Monday 13 April 2020

J. B. of Bridport

Chess Strategy. A Collection of the Most Beautiful Chess Problems Composed by "J.B., of Bridport", London 1865. 

Within just over a decade, John Brown (who styled himself J. B. of Bridport to avoid confusion with other chess composers of the same name), became a prominent, and even pre-eminent, composer of chess problems, and his compositions were regularly featured in the chess periodicals of the period. Staunton included over 100 of Brown's problems in his Illustrated London News columns.   

Brown died of tuberculosis aged just 36 on 17th November 1863, and 16 months later a collection of his best problems was published, primarily for the benefit of his wife and children. The book was one of the first devoted to the problems of an individual composer; Josef Kling's The Chess Euclid (1849) and Robert Wormald's The Chess Openings (1864), which includes 50 of the author's problems, being other early examples, although neither was dedicated solely to chess problems.

Staunton was instrumental in the conception of Chess Strategy, having access to so many of Brown's compositions, but the main task of collecting, editing and preparing the material for publication was undertaken by Frederick Rainger who had edited a chess column in the Norfolk News from 1859 to 1863. However, Rainger's considerable efforts were not acknowledged in the Preface to Chess Strategy, a matter raised by I. O. Howard Taylor on page vi of his book Chess Skirmishes, Norwich 1889. 

Chess Skirmishes, page vi

(See also Eminent Victorian Chess Players by Tim Harding, page 72, and the same author's British Chess Literature to 1914, pages 259 and 327).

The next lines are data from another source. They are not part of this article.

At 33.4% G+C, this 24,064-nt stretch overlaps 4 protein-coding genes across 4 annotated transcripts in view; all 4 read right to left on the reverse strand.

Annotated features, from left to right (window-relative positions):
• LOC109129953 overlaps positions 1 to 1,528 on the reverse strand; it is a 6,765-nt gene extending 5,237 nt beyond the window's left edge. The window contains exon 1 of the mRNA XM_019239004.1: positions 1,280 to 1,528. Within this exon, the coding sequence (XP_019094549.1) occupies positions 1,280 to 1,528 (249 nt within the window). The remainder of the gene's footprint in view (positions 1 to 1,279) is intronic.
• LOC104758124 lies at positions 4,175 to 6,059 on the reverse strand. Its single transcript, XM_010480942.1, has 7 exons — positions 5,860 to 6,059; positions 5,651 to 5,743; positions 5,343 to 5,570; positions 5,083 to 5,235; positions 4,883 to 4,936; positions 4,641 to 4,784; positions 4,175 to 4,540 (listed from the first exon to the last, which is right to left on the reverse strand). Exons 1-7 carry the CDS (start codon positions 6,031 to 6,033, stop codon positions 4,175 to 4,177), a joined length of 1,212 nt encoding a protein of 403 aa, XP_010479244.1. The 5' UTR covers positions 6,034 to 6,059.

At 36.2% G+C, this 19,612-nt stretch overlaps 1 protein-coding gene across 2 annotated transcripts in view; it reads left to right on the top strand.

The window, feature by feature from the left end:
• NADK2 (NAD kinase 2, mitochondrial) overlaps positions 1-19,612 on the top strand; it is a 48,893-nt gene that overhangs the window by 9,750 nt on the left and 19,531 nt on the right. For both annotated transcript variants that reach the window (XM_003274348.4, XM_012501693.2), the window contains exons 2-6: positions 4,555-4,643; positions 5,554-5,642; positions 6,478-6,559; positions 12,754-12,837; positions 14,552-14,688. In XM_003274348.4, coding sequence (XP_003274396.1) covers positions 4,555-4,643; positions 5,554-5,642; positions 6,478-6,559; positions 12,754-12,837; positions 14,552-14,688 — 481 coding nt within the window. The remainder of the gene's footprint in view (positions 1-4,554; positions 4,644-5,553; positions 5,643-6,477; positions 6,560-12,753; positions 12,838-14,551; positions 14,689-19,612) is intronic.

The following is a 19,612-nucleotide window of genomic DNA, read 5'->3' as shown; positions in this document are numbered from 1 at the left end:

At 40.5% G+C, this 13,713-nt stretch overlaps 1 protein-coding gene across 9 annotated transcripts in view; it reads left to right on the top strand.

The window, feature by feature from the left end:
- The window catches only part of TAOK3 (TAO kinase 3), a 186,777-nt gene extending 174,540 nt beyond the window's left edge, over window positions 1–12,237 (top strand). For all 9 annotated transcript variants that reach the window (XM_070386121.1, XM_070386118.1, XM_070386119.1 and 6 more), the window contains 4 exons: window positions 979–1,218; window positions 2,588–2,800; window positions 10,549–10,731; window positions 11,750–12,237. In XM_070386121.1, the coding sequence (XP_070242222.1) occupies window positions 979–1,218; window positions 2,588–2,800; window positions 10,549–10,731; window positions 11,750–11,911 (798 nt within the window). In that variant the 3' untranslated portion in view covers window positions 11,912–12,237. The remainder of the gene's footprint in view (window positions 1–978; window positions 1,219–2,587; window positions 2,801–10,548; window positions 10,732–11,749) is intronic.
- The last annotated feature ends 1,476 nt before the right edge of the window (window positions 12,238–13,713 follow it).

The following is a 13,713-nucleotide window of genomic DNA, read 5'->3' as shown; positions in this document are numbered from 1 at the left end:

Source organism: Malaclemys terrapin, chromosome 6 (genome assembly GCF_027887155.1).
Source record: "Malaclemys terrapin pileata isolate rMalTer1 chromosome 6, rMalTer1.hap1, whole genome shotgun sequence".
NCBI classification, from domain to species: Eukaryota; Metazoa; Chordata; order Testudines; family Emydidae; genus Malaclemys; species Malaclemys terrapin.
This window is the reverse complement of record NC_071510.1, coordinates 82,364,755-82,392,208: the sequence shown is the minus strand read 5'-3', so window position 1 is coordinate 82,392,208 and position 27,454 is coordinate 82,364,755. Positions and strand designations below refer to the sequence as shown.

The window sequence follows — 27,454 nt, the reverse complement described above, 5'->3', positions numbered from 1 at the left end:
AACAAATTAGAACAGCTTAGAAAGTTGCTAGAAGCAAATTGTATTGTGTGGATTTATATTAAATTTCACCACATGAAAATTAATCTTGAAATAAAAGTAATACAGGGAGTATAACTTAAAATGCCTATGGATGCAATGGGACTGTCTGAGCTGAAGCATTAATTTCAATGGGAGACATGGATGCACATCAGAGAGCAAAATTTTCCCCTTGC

Chess Strategy includes 174 problems, arranged on diagrams, two to a page, with solutions at the end. The problems range from two-movers to five-movers with over two-thirds being three-movers.

A few problems were repeated in error; nos. 73 and 77 are identical, as are nos. 39 and 132. 72 is a mirrored version of 32, and 102 is 35 mirrored and translated.


Nearly 150 years after the death of John Brown, his life and chess career were revisited by Brian Gosling in John Brown: The Forgotten Chess Composer?, Leicester 2011.

This extensively researched work (and very reasonably priced at just £10), includes substantial biographical information on John Brown and the history of his family in Bridport in the West Country of England. The book also constitutes an easy introduction to the chess problem composer's art and a brief history of problem composition in the 19th century. The author traces Brown's development as a problem composer and presents 50 problems from Chess Strategy with more detailed solutions and explanations than were included in the original collection.

Gosling's book opens with a photographic portrait by Lewis Carroll and closes with an item on Lewis Carroll's appearance at the Redcar Chess Tournament in 1866. John Brown and his contemporary Lewis Carroll had a number of similarities including their religious vocations and enjoyment of chess problems. Lewis Carroll had a copy of Chess Strategy in his library which he probably purchased at the Redcar Chess Tournament in support of Brown's family.  

The book has the following poor image of John Brown which may well be the only known portrait of him:


This is taken from opposite page 28 of The Chess Problem by H. Weenink, Stroud 1926, an invaluable work on the history of chess problems and problemists. This, in turn, was taken from the photographic chess board; Chess Champions of England, published by H. F. L. Meyer in 1871.